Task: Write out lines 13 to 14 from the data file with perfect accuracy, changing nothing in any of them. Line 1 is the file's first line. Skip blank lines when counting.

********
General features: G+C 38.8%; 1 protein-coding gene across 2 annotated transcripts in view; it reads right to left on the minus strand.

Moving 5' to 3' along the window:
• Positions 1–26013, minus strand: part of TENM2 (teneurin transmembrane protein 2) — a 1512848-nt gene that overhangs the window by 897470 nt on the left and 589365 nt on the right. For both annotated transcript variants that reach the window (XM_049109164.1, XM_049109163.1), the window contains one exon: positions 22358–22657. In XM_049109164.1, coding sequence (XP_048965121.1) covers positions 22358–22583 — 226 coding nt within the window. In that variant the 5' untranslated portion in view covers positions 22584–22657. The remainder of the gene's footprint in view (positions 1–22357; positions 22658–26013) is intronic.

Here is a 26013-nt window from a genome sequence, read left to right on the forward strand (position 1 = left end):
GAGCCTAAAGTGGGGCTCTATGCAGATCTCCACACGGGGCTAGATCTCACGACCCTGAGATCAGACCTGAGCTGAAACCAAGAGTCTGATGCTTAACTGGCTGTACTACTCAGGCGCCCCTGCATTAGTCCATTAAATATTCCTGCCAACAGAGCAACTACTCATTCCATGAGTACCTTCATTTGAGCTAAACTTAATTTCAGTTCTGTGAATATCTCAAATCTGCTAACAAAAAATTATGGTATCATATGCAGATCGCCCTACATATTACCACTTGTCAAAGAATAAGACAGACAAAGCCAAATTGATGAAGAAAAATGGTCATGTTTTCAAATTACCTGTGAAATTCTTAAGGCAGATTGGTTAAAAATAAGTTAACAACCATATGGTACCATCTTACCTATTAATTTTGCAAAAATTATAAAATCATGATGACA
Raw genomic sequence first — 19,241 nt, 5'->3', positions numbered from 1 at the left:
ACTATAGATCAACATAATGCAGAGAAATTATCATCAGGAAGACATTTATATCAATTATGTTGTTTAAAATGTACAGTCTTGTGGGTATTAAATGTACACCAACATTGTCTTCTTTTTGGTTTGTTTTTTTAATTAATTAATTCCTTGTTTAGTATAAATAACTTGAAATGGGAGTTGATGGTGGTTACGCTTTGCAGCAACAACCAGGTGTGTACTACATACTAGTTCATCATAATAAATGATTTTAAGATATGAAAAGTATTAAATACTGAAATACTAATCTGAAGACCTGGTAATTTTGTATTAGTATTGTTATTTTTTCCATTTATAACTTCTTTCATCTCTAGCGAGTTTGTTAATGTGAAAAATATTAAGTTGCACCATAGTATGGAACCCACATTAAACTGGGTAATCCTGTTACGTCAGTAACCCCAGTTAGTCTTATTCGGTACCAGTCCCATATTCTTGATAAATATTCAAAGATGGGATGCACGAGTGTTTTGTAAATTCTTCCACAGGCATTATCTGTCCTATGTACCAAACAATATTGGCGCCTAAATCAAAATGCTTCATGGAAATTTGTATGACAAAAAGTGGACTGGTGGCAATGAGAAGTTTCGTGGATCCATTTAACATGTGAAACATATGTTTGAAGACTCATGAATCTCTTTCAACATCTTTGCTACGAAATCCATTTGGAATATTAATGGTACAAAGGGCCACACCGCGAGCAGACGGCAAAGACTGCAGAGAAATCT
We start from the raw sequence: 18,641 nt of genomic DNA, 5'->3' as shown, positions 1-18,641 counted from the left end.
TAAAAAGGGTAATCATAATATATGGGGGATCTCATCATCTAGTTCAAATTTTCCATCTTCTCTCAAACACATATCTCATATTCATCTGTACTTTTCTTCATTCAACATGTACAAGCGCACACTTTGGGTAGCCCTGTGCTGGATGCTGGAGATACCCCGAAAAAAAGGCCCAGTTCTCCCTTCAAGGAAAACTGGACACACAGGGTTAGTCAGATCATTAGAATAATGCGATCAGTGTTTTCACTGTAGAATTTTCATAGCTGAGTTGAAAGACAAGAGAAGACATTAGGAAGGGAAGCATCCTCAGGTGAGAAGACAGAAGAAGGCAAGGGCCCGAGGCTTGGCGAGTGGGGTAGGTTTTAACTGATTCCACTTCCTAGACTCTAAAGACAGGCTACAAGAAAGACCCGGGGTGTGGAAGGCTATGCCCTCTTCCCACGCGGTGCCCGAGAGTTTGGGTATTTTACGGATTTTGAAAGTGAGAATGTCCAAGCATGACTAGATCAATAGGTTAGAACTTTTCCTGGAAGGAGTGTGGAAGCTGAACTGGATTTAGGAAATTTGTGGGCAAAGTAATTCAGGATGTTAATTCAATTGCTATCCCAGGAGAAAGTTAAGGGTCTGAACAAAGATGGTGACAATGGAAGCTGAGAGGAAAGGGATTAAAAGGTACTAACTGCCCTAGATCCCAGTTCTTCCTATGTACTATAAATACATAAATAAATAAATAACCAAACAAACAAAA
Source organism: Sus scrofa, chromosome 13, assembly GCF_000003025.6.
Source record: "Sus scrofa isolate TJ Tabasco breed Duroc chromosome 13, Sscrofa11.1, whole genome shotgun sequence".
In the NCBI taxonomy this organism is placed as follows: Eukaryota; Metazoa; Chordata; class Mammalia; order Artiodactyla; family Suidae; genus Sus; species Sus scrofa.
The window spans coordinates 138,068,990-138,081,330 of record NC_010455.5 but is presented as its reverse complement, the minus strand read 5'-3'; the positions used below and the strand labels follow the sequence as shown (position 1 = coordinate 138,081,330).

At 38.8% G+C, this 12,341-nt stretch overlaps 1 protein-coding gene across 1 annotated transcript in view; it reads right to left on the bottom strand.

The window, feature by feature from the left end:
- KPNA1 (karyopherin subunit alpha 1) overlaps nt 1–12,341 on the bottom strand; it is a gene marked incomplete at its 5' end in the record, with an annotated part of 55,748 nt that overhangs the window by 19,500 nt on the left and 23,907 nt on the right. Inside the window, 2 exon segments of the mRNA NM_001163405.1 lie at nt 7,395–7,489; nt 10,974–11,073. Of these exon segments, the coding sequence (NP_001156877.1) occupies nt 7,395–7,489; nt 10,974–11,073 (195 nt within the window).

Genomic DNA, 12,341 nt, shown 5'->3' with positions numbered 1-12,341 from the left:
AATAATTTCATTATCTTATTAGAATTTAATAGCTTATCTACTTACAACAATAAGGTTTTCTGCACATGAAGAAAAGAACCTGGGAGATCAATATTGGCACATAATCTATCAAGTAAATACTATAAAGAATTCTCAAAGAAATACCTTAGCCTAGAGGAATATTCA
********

The window spans coordinates 138,068,990-138,081,330 of record NC_010455.5 but is presented as its reverse complement, the minus strand read 5'-3'; the positions used below and the strand labels follow the sequence as shown (position 1 = coordinate 138,081,330).

At 38.8% G+C, this 12,341-nt stretch overlaps 1 protein-coding gene across 1 annotated transcript in view; it reads right to left on the bottom strand.